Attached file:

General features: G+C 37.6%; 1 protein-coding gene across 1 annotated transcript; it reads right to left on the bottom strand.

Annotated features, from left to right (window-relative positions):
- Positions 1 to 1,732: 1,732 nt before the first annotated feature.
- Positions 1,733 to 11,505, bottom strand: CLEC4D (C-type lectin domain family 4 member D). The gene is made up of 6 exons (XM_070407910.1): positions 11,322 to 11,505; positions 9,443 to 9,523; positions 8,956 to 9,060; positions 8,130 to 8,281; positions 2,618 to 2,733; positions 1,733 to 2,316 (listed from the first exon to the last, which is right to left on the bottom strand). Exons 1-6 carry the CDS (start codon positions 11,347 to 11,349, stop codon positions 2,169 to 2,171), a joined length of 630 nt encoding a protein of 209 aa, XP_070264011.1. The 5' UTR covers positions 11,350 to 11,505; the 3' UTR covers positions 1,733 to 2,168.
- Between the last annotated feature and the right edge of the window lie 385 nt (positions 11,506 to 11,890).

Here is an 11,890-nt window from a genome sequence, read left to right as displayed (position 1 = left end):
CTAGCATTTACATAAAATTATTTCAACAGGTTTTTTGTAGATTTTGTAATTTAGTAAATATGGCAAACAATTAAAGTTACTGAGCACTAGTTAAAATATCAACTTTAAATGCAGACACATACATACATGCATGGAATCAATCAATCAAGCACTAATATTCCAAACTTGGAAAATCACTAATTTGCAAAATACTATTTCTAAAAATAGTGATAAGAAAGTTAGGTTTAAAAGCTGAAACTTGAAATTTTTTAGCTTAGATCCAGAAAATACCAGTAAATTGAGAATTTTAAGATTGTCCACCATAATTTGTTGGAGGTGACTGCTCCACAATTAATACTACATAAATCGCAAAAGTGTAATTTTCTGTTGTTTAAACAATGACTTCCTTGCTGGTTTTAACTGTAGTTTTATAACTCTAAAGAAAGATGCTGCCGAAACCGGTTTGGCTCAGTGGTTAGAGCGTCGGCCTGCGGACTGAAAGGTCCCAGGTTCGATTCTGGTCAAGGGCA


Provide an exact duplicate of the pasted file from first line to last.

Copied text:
General features: G+C 37.6%; 1 protein-coding gene across 1 annotated transcript; it reads right to left on the bottom strand.

Annotated features, from left to right (window-relative positions):
- Positions 1 to 1,732: 1,732 nt before the first annotated feature.
- Positions 1,733 to 11,505, bottom strand: CLEC4D (C-type lectin domain family 4 member D). The gene is made up of 6 exons (XM_070407910.1): positions 11,322 to 11,505; positions 9,443 to 9,523; positions 8,956 to 9,060; positions 8,130 to 8,281; positions 2,618 to 2,733; positions 1,733 to 2,316 (listed from the first exon to the last, which is right to left on the bottom strand). Exons 1-6 carry the CDS (start codon positions 11,347 to 11,349, stop codon positions 2,169 to 2,171), a joined length of 630 nt encoding a protein of 209 aa, XP_070264011.1. The 5' UTR covers positions 11,350 to 11,505; the 3' UTR covers positions 1,733 to 2,168.
- Between the last annotated feature and the right edge of the window lie 385 nt (positions 11,506 to 11,890).

Here is an 11,890-nt window from a genome sequence, read left to right as displayed (position 1 = left end):
CTAGCATTTACATAAAATTATTTCAACAGGTTTTTTGTAGATTTTGTAATTTAGTAAATATGGCAAACAATTAAAGTTACTGAGCACTAGTTAAAATATCAACTTTAAATGCAGACACATACATACATGCATGGAATCAATCAATCAAGCACTAATATTCCAAACTTGGAAAATCACTAATTTGCAAAATACTATTTCTAAAAATAGTGATAAGAAAGTTAGGTTTAAAAGCTGAAACTTGAAATTTTTTAGCTTAGATCCAGAAAATACCAGTAAATTGAGAATTTTAAGATTGTCCACCATAATTTGTTGGAGGTGACTGCTCCACAATTAATACTACATAAATCGCAAAAGTGTAATTTTCTGTTGTTTAAACAATGACTTCCTTGCTGGTTTTAACTGTAGTTTTATAACTCTAAAGAAAGATGCTGCCGAAACCGGTTTGGCTCAGTGGTTAGAGCGTCGGCCTGCGGACTGAAAGGTCCCAGGTTCGATTCTGGTCAAGGGCA